Marilyn Monroe (1926-1962) Model, actress, singer and arguably one of the most famous women of the twentieth century. Monroe has become an iconic representative of fame and female beauty. She is widely regarded as one of most influential figures in American culture.
“I am good, but not an angel. I do sin, but I am not the devil. I am just a small girl in a big world trying to find someone to love.”
- Marilyn Monroe
Monroe was born, Norma Jeane Mortenson, in June 1926. Her mother was Gladys Pearl Baker (née Monroe, 1902–84) Her father was unknown and she was baptised as Norma Jeane Baker. Her mother Gladys had a turbulent mental state and struggled to cope with bringing up her children. For the first six years, Marilyn was brought up by foster parents, Albert and Ida Bolender in the town of Hawthorne, California. Her mother then tried to take back Marilyn, but she suffered a mental breakdown and Marilyn was moved between different orphanages and foster homes. The traumatic childhood made her shy and reserved.
Just after her 16th birthday, in 1942, Monroe married her 21-year-old, next-door neighbour Jimmy Dougherty. Marilyn became a housewife, but the couple were not close, and Monroe reports being bored. In 1943, her husband left to join the Merchant Marines to participate in America’s War effort. They split up shortly after.
To earn a living, Marilyn took a job at a local munitions factory in Burbank, California. It was here that Marilyn got her first big break. Photographer David Conover was covering the munitions factory to show women at work for the War effort. He was struck by the beauty and photogenic nature of Norma, and he used her in many of his photographs. This enabled her to start a career as a model, and she was soon featured on the front of many magazine covers.
1946 was a pivotal year for Marilyn, she divorced her young husband and changed her name from, the boring, Norma Baker to the more glamorous Marilyn Monroe (after her grandma). She took drama lessons and got her first movie contract with Twentieth Century Fox. Her first few films were low key, but from these beginnings, it gained her more prominent roles in films such as All About Eve, Niagara and later Gentleman Prefer Blondes and How To Marry A Millionaire.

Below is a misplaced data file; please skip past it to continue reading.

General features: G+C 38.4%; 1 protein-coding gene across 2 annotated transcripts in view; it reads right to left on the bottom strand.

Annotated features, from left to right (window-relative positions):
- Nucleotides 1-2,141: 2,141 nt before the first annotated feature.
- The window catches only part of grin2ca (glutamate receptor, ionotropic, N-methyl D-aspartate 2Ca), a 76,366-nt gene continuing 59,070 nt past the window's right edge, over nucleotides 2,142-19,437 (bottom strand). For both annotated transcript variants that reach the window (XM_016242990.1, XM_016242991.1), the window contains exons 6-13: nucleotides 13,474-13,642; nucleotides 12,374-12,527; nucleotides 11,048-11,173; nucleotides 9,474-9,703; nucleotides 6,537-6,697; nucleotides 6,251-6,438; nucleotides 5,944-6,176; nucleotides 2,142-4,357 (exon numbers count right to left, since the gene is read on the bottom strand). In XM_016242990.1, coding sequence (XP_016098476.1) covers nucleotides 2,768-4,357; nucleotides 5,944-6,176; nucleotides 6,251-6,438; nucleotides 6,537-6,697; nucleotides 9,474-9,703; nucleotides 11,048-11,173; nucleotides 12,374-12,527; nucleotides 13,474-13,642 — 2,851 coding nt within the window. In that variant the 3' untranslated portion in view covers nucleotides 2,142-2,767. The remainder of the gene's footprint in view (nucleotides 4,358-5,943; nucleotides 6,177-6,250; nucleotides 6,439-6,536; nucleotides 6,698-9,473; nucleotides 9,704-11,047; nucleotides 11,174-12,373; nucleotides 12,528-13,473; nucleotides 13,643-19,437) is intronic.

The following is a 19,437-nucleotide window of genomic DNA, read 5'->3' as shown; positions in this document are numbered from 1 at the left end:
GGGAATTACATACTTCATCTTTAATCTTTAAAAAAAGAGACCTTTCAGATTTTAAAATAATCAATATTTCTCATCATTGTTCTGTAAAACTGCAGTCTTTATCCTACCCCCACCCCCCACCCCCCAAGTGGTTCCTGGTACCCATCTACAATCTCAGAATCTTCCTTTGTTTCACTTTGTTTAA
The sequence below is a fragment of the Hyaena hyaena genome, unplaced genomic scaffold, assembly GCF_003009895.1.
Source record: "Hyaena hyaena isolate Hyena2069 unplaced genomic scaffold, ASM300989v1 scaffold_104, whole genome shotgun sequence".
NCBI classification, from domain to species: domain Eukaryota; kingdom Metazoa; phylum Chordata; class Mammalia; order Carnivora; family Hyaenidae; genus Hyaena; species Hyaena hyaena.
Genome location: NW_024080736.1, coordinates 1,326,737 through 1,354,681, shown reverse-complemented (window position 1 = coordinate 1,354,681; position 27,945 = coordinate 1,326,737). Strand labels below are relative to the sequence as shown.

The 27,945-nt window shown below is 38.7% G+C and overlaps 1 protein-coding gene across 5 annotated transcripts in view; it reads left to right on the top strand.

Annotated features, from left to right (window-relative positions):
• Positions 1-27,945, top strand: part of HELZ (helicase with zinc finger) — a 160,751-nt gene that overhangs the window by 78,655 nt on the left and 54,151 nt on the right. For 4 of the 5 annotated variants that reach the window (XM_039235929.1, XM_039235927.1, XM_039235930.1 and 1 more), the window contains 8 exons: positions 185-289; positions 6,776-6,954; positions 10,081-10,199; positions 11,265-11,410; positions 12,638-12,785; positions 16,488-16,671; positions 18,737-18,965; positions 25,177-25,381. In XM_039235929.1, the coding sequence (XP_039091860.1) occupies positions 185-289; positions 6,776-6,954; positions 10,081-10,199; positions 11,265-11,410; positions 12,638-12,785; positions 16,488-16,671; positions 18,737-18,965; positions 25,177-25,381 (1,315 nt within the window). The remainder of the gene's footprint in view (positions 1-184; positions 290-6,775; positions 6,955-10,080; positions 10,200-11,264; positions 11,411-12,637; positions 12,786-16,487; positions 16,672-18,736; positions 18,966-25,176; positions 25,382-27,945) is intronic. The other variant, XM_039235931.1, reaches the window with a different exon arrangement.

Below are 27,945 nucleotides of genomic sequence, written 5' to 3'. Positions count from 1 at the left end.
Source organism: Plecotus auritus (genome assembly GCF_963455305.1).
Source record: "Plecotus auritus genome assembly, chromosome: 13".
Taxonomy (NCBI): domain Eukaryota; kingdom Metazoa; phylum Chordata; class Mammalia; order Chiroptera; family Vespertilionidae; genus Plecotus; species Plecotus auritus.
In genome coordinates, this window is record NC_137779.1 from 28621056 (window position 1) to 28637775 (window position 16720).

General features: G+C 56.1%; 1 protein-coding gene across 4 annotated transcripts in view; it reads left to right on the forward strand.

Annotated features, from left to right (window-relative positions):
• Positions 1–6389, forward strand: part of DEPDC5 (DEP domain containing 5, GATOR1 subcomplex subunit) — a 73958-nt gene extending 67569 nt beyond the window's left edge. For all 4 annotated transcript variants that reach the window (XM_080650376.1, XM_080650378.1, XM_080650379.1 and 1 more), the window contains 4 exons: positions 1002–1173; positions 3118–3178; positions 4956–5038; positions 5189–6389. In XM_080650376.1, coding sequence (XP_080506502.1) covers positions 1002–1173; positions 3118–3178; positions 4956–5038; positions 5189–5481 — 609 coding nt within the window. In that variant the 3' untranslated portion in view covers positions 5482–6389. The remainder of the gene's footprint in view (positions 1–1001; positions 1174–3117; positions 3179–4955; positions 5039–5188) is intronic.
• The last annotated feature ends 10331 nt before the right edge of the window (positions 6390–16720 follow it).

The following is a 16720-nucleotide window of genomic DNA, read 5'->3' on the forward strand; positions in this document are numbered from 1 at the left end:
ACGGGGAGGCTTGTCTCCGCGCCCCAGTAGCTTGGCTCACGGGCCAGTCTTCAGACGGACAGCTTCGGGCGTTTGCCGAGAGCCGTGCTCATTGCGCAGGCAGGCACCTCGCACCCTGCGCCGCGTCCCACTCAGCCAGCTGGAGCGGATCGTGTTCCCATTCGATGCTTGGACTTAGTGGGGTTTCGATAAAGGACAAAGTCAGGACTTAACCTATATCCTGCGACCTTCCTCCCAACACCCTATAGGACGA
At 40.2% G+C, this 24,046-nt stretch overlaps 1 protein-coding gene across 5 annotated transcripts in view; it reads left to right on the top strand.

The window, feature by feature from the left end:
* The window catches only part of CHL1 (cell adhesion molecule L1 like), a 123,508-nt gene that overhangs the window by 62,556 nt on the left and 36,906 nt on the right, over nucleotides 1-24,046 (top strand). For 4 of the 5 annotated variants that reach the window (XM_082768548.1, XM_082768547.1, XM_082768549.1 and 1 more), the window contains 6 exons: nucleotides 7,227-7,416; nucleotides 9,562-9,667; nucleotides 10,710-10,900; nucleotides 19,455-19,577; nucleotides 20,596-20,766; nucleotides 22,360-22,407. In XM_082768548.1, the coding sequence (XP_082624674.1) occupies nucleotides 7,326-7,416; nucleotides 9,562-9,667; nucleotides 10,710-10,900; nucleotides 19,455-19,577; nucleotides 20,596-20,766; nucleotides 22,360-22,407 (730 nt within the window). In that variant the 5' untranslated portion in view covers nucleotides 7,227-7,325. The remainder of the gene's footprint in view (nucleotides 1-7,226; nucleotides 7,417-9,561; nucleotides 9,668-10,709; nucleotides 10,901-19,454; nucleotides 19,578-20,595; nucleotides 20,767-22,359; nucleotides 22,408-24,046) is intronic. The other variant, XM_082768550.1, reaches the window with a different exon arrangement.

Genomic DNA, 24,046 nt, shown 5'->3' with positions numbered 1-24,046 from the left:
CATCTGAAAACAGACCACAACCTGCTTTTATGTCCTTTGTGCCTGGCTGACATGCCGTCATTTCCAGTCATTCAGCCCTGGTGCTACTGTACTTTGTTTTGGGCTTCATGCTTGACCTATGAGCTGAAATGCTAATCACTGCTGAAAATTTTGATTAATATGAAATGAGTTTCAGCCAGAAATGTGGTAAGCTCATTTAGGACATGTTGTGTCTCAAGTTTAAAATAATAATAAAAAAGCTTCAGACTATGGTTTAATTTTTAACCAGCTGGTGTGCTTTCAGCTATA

These successful film roles thrust her into the global limelight. She became an iconic figure of Hollywood glamour and fashion. She was an epitome of sensuality, beauty and effervescence and was naturally photogenic. But she often found the trappings of fame difficult to deal with.
“When you’re famous you kind of run into human nature in a raw kind of way. It stirs up envy, fame does. People you run into feel that, well, who does she think she is, Marilyn Monroe? They feel fame gives them some kind of privilege to walk up to you and say anything to you, of any kind of nature — and it won’t hurt your feelings — like it’s happening to your clothes not you.”
– Marilyn Monroe (A Life of the Actress, 1993)
In 1954, she married baseball star Joe DiMaggio, a friend of over two years. Monroe was now one of biggest box-office draws of Hollywood, but her contract, negotiated in 1950, left her paid less than other stars. Also, Monroe didn’t wish to be typecast as a ‘blonde bombshell’ – just playing simple roles in comedies and musicals. In a dispute over pay and choice of acting, she was temporarily suspended by 20th Century Fox, but eventually, they acceded to some of Monroe’s demands and gave her higher pay. In September 1954, she starred in The Seven Year Itch, which was released to widespread media interest – after a successful media stunt on Lexington Avenue, New York.